The game dice we use today are as fair as we can design them - but that wasn't always the case. And now researchers have analysed the history of dice to work out when things changed, and why people didn't care about these probabilities until a certain turning point in civilisation.
Researchers from UC Davis and the American Museum of Natural History have examined 110 cube-shaped dice dating back to the Roman era and found that their design didn't become "fair" until the Renaissance, when scientific thinking started to come to the fore.
The lofty new ideas being developed during the Renaissance trickled down, explained lead author of the study, Jelmer Eerkens of UC Davis.
"People like Galileo and Blaise Pascal were developing ideas about chance and probability, and we know from written records in some cases they were actually consulting with gamblers," he said.
"We think users of dice also adopted new ideas about fairness, and chance or probability in games."
There are two main components that make dice work. The multi-sided shape (for the purpose of this study, the researchers focused on six-sided cubes); and the numbers inscribed on the sides.
Roman-era dice, the researchers found, were a mess when it came to shape. They were made from a variety of materials, such as metal, bone and clay, and no two were shaped entirely alike. Many were visibly lumpy and lopsided, with the 1 and 6 on opposite sides that were more likely to roll up.
It's difficult to know why this was the case, but the researchers suggested that Roman-era dice-rollers either didn't care, or believed providence was determining the outcome of the roll - so the shape of the dice didn't matter very much.
Dice aren't easy to find. They don't usually appear in archaeological sites and in graves, but are found on ancient garbage heaps or cemeteries, or even just by themselves.
As a result, they are pretty tricky to date, which is why the research team only had 110 dice to examine - they looked at hundreds of dice in museums, but only selected the ones that could be accurately appointed a time period.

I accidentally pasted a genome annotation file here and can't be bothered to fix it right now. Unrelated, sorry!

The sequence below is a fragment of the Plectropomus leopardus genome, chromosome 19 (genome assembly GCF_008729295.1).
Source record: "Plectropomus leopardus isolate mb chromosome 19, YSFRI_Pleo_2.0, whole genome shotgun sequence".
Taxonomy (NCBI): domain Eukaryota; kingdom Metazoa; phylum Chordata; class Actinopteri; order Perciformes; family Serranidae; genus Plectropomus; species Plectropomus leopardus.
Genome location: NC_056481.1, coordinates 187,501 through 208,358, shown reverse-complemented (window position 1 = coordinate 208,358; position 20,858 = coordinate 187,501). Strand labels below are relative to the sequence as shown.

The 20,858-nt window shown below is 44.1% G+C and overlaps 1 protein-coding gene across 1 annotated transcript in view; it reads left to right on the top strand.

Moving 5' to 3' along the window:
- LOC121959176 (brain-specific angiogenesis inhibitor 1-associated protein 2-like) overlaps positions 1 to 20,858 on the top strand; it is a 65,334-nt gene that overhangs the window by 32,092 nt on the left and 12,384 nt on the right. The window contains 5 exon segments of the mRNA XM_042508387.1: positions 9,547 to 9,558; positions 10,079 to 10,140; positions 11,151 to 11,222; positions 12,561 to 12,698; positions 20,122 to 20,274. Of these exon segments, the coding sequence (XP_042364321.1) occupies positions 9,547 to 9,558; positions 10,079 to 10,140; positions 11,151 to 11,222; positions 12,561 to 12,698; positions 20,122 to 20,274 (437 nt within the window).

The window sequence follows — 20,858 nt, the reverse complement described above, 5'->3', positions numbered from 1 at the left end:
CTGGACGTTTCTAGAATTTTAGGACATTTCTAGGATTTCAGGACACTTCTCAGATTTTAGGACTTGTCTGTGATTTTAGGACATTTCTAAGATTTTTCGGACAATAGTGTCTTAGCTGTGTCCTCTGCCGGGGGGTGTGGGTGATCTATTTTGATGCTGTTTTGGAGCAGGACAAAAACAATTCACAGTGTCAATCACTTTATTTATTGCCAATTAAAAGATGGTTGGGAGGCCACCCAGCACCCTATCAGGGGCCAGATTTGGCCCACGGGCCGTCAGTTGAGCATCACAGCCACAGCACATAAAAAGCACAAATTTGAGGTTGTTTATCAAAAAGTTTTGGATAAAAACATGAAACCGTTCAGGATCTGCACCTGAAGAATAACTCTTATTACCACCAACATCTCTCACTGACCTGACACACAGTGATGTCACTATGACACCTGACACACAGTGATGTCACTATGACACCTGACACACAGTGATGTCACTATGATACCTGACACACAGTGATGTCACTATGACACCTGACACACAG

Eerkens and his co-author, Alex de Voogt of the American Museum of Natural History, have been studying dice design for several years.
Their previous finding revealed that there have been two preferred pip configurations of the 15 possible configurations for a six-sided die throughout the millennia.
In the Dark Ages, between 400CE and 1100CE, dice seem to have grown rare, with relatively few found. They reemerged in the Middle Ages, and at that point were a little more regular in shape.
But the pips were in what is known as the "primes" configuration, popular in Ancient Egypt and Mesopotamia. In this configuration, the pips on opposite sides of a die add up to prime numbers. So 1 is opposite 2, 3 is opposite 4, and 5 is opposite 6.
In the 15th century - around 1450 - dice started to change to what the researchers call the "sevens" configuration. In this configuration, the pips on opposite sides add up to the number 7; so 1 is opposite 6, 2 is opposite 5, and 3 is opposite 4.
This is the configuration still in standard use today.
It may not actually be more fair, but may have seemed so, by separating and "balancing" the larger and smaller numbers on the cube. In turn, this could have led to standardisation.
"Standardising the attributes of a die, like symmetry and the arrangement of numbers, may have been one method to decrease the likelihood that an unscrupulous player had manipulated the dice to change the odds of a particular roll," Eerkens said.
The new research has been published in the journal Acta Archaeologica.